- Demonstrate what it means to be a responsible dog owner. Wisconsin Academy of Trial Lawyers, whose members often represent victims of dog attacks, maintains that at a time when dog-related injuries seem to be increasing it is unwise for government entities to reduce the consequences of irresponsible dog ownership.
The following insurance-related suggestions for dog owners come from PAW volunteer Marsha Rader, who is a specialist in insurance issues.
For more information about home insurance for dog owners:
- If a dog bites someone in response to constant teasing and/or cruelty by that person, the dog's owner can gain a better legal position by notifying the person (or parents in the case of children) that he/she has observed the teasing or cruelty. This notification should be made both verbally and in writing by mail (certified mail is recommended). The owner should keep a record of the events. If the actions are serious enough (rocks thrown, hitting with sticks, etc.), the incidents should be reported to the local police and/or animal control department and humane organizations. By setting up this "paper trail," the owner is documenting animal cruelty, for which the law could mandate psychological treatment or possibly jail for the offender, as well as establishing a legal defense if the provoked dog bites in defense.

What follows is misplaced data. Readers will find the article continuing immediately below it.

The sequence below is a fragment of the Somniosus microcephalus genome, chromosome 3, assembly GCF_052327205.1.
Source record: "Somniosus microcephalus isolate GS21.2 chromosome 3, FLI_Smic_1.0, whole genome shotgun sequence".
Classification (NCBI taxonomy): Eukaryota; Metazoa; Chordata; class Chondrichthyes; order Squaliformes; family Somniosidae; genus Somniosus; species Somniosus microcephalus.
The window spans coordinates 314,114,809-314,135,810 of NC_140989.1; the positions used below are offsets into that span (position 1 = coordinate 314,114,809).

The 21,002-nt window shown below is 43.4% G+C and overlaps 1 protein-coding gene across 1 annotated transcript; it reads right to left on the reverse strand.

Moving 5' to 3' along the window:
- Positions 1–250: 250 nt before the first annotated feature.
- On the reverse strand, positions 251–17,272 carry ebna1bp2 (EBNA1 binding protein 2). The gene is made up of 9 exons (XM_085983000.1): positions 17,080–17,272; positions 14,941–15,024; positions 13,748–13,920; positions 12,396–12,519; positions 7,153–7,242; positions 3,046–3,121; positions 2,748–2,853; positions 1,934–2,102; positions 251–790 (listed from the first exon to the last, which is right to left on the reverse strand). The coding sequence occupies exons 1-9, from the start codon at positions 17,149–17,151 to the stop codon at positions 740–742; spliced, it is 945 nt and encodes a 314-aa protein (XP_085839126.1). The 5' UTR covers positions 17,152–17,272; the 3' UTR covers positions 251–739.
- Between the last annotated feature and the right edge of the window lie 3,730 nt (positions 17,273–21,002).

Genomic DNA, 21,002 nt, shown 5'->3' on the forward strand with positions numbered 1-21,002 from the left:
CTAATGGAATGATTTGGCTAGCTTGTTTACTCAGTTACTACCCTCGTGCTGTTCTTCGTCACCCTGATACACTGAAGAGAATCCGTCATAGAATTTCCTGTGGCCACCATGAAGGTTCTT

- The Maryland Insurance Department has struck down some dog breed-specific insurance bans in court. However, some companies still try to force people to accept such bans on their Homeowners and other liability policies. The bans are typically directed at breeds such as Rottweilers, pit bulls and shepherds. If a homeowner receives a letter or requirement from an insurance company that would exclude insurance coverage, especially if the dog has not bitten anyone, the homeowner should contact the Maryland Insurance Administration immediately at 410-468-2000 or 1-800-492-6116 and file a written protest, since this sort of action has been held illegal in Maryland in the past.
- Dog owners, be aware that an insurance company could potentially find a way to impose a dog exclusion or cancel a policy, depending on the municipality's vicious dog laws (invoked if a dog has bitten) or any breed bans in place. For example, an insurance company could cite exclusions in a homeowner's policy about not covering damage or injury caused by a dog who was not supposed to be in the county.
FYI, be aware that a few homeowners associations have enacted or attempted to enact rules and regulations that discriminate among dog breeds.
Articles on the Web:
How Dog Owners Can Avoid Being Bitten by a Lawsuit
Insurance Resource Center
The Ultimate Guide to Homeowners Insurance for Dog Owners
Canine Good Citizenship Certification
Information on Renting with Companion Animals in Maryland, and for any Marylanders with pit bulls
"Dog Law" by Attorney Mary Randolph
For more of Robin's Dog Tips, see the index at:
Partnership for Animal Welfare
P.O. Box 1074, Greenbelt, MD 20768